The production of too many useful things results in too many useless people. --Karl Marx
Industrialism had a profound effect on the American worker. Before machines were utilized to produce goods, they were fashioned by hand with simple tools. The production of goods required a high degree of skill and sophistication. The craftsmen that produced these goods had a great deal of pride and were respected in the community. Craftsmen were usually, at the least, middle class on the socio-economic hierarchy. The manufacture of goods was a very personal affair and paid a decent wage. To become a craftsman normally required years of working for one as an apprentice.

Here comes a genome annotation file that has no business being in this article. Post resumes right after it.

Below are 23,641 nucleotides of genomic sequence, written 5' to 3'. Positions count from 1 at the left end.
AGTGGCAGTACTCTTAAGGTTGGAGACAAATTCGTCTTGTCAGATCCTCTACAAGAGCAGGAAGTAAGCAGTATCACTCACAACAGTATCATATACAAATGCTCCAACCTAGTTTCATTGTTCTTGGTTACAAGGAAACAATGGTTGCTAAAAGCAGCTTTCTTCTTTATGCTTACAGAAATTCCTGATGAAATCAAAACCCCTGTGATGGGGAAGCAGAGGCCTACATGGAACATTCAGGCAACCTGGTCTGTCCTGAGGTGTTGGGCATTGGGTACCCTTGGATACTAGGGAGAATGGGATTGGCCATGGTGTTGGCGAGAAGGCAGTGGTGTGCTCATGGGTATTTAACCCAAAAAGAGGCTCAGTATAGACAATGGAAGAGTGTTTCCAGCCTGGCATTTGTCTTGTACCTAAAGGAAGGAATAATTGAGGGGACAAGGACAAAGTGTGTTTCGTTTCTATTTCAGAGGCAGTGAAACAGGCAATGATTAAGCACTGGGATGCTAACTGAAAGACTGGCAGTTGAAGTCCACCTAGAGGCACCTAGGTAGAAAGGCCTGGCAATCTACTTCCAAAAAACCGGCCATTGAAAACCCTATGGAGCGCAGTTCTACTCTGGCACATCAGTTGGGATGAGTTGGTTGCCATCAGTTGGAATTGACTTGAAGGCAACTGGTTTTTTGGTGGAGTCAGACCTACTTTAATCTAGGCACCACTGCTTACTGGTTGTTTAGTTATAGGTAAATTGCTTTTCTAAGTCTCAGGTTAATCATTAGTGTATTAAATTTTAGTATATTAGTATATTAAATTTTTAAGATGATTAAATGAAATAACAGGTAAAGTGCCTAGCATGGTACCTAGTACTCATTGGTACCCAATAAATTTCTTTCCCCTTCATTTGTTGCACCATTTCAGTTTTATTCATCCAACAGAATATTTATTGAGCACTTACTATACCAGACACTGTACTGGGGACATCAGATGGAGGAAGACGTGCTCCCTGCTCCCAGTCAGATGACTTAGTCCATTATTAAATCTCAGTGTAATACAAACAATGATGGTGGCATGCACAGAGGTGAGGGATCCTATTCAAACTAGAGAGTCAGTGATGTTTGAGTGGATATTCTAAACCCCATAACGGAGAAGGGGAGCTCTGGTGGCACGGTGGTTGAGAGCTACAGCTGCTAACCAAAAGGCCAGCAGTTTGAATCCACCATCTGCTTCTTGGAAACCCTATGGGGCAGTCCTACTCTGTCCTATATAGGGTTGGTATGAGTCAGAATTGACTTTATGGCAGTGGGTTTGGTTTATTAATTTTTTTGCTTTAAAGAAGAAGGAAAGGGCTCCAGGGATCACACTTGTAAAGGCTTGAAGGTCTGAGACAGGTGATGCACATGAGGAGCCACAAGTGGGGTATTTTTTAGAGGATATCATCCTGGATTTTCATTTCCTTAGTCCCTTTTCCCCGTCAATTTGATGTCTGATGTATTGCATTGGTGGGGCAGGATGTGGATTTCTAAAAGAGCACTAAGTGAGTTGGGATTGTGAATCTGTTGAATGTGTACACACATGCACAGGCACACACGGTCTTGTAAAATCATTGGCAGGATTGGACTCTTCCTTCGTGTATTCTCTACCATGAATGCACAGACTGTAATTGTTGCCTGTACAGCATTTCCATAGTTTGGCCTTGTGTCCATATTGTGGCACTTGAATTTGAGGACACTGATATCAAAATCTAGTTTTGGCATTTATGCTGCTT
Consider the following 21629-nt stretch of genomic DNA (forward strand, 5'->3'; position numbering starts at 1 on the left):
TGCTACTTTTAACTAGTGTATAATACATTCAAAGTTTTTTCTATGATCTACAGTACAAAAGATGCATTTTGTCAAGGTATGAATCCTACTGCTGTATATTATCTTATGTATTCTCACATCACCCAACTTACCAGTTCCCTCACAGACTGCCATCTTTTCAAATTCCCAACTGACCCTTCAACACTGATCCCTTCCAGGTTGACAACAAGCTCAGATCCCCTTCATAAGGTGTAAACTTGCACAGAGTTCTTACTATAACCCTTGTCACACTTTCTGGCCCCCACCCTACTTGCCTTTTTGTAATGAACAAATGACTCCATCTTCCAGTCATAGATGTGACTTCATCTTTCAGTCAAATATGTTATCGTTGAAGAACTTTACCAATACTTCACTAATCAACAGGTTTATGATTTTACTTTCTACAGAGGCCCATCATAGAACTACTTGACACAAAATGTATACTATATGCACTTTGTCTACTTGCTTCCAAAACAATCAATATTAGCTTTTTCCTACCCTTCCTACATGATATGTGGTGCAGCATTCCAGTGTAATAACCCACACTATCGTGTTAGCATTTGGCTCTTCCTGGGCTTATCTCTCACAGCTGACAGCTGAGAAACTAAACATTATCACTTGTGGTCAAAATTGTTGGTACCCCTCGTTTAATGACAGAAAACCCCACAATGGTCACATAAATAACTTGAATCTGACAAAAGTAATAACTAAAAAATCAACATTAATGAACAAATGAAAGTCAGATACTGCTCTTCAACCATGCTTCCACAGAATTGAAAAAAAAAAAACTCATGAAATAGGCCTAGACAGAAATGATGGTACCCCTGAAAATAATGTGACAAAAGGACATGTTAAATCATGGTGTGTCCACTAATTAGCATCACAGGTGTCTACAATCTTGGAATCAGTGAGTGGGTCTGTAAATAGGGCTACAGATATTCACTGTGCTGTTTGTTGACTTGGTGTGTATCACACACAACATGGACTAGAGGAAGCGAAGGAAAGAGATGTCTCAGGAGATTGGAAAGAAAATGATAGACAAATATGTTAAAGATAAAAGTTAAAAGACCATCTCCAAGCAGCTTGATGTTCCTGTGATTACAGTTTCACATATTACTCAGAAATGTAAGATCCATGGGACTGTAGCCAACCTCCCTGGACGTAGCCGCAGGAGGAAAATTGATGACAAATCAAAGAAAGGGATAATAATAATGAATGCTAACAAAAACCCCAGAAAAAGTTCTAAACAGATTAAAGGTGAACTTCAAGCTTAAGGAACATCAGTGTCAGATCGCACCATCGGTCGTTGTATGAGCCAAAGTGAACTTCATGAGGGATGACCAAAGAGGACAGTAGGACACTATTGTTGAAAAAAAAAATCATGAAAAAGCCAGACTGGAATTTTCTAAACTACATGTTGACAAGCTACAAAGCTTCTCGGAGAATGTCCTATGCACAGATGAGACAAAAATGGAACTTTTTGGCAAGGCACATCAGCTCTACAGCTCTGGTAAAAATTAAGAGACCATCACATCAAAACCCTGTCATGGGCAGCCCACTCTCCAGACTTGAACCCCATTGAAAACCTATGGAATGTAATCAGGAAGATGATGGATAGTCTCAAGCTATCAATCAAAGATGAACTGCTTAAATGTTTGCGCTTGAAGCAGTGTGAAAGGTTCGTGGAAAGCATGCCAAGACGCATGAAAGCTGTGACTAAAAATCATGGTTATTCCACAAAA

With the introduction of machinery to the manufacturing equation, workers that produced goods were not required to possess a high degree skill or sophistication. Machines, for the most part, had replaced the handiwork of the craftsman of the past. The emphasis moved from quality to quantity and thousands of unskilled workers were hired to work in factories. The wages of the workers were barely at a subsistence level and the work was very dangerous with very little reward. Factory work was very impersonal and elicited very little pride in the people performing the work.